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Prisons Research Centre

Crewe, B., Goldsmith, A. and Halsey, M. (Eds) (2022). Power and Pain in the Modern Prison: The Society of Captives Revisited. Oxford: Clarendon.
Schliehe, A. (2021). Young Women's Carceral Geographies: Abandonment, Trouble and Mobility. Emerald.
Herrity, K., Schmidt, B.E. and Warr, J. (Eds) (2021). Sensory Penalities: Exploring the Senses in Spaces of Punishment and Social Control. Emerald.
Crewe, B., Goldsmith, A. and Halsey, M. (Eds) (2020). Power and Pain in the Modern Prison: The Society of Captives Revisited. Oxford: Clarendon. Power and Pain 100x157
Crewe, B., Hulley, S. and Wright, S. (2020). Life Imprisonment from Young Adulthood: Adaptation, Identity and Time. Palgrave. Life-Imprisonment 100x141
Liebling, A., Maruna, S. and McAra, L. (Eds) (2017). The Oxford Handbook of Criminology (6th edition). Oxford University Press. Oxford Handbook 100x144
Jewkes, Y., Crewe, B. and Bennett, J. (Eds) (2016). Handbook on Prisons (2nd edition). Routledge. Handbook on Prisons 100x141
Crewe, B. and Bennet, J. (Eds) (2015). The Prisoner. Routledge. The Prisoner
Tankebe, J. and Liebling, A. (Eds) (2013). Legitimacy and Criminal Justice: An International Exploration. Oxford University Press. Legitimacy and Criminal Justice

Liebling, A., Price, D. and Shefer G. (2010). The Prison Officer (2nd edition). Cullompton: Willan.

Professor Liebling served as a witness for the House of Commons Justice Committee inquiry into the role of the Role of the Prison Officer (2008-09), and several other members of the PRC
provided written submissions. 

The testimony, and the written submissions, are also documented in the official report: Role of the Prison Officer; Twelfth Report of Session 2008-09 .

The Prison Officer

Crewe, B. (2009). The Prisoner Society: Power, Adaptation and Resistance in an English Prison. Oxford: Clarendon.

The Prisoner Society
Bennett, J., Crewe, B. and Wahidin, A. (Eds) (2008). Understanding Prison Staff. Cullompton: Willan. Understanding Prison Staff
Liebling, A. with Arnold, H. (2004). Prisons and their Moral Performance: A Study of Values, Quality and Prison Life. Oxford: Clarendon. Prisons and their Moral Performance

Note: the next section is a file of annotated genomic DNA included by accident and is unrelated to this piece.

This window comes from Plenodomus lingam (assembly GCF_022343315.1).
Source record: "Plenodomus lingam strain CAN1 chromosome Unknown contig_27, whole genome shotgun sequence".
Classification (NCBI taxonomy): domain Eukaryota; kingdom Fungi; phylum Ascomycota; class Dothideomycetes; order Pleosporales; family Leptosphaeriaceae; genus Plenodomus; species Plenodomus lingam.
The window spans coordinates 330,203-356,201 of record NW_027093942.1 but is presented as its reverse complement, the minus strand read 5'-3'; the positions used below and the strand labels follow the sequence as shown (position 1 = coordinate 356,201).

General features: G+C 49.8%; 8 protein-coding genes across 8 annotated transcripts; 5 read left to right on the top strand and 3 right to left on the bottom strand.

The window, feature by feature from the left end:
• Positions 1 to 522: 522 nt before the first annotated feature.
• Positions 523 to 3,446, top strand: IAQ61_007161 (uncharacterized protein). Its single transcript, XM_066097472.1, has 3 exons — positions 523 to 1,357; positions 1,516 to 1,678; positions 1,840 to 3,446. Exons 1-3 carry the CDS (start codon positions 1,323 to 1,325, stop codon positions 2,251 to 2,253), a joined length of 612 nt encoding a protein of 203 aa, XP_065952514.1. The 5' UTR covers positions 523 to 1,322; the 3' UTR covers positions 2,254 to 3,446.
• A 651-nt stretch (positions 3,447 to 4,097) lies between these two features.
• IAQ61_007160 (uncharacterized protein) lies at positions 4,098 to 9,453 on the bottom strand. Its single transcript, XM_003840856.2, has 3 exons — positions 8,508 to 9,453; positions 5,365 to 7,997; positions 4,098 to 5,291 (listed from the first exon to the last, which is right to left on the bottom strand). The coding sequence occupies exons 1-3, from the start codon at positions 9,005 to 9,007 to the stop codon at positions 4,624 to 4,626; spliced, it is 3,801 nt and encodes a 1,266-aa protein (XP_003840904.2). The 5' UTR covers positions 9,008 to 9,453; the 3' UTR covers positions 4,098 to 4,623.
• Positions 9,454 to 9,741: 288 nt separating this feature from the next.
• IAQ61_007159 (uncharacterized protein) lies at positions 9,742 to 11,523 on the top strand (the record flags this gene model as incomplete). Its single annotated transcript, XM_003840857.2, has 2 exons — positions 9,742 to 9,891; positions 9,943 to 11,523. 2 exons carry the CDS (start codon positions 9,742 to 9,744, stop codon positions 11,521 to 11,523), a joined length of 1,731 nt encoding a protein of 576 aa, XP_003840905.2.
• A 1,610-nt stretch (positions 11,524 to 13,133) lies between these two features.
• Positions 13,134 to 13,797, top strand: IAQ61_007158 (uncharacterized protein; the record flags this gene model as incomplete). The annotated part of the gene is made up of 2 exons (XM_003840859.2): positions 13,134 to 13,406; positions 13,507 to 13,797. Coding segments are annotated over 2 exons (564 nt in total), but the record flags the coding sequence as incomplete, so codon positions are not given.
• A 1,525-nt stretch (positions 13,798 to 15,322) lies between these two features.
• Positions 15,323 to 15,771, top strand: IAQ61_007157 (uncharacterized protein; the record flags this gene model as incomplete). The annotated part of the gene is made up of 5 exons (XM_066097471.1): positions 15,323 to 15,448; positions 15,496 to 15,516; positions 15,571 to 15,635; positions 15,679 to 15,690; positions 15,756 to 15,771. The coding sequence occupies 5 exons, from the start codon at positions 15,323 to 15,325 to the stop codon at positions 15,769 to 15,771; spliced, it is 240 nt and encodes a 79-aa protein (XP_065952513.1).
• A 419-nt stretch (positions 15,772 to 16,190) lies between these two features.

Prisons Research at Cambridge University


The Prisons Research Centre (PRC) was founded in 2000, under the Directorship of Professor Alison Liebling. The Centre has received funding from a wide range of sources, including the Prison Service/NOMS, the Nuffield Foundation, the Leverhulme Trust, the ESRC, KPMG, the Home Office and UKDS (now Kalyx).

The Cambridge Institute of Criminology Prisons Research Centre aims to provide a stimulating research environment in which a coherent strategy of high quality research can be pursued, and integration between funded and non-funded, and applied and theoretical projects can be facilitated. We investigate how prisons operate, socially, morally and operationally, how they are experienced, and the relationship between these moral and social qualities, and their effects.

Members of the PRC team carry out, individually and collectively, methodologically rigorous and theoretically relevant field-based studies addressing problems of human and social values, punishment practices, and the organisation and effects of aspects of prison life. We strive to forge links with other prisons researchers, scholars in the broader fields of criminology and sociology, and with practitioners. Our vision is to develop a rigorous and person-centred model of social inquiry.

You can read more about the latest projects in our Annual Reports.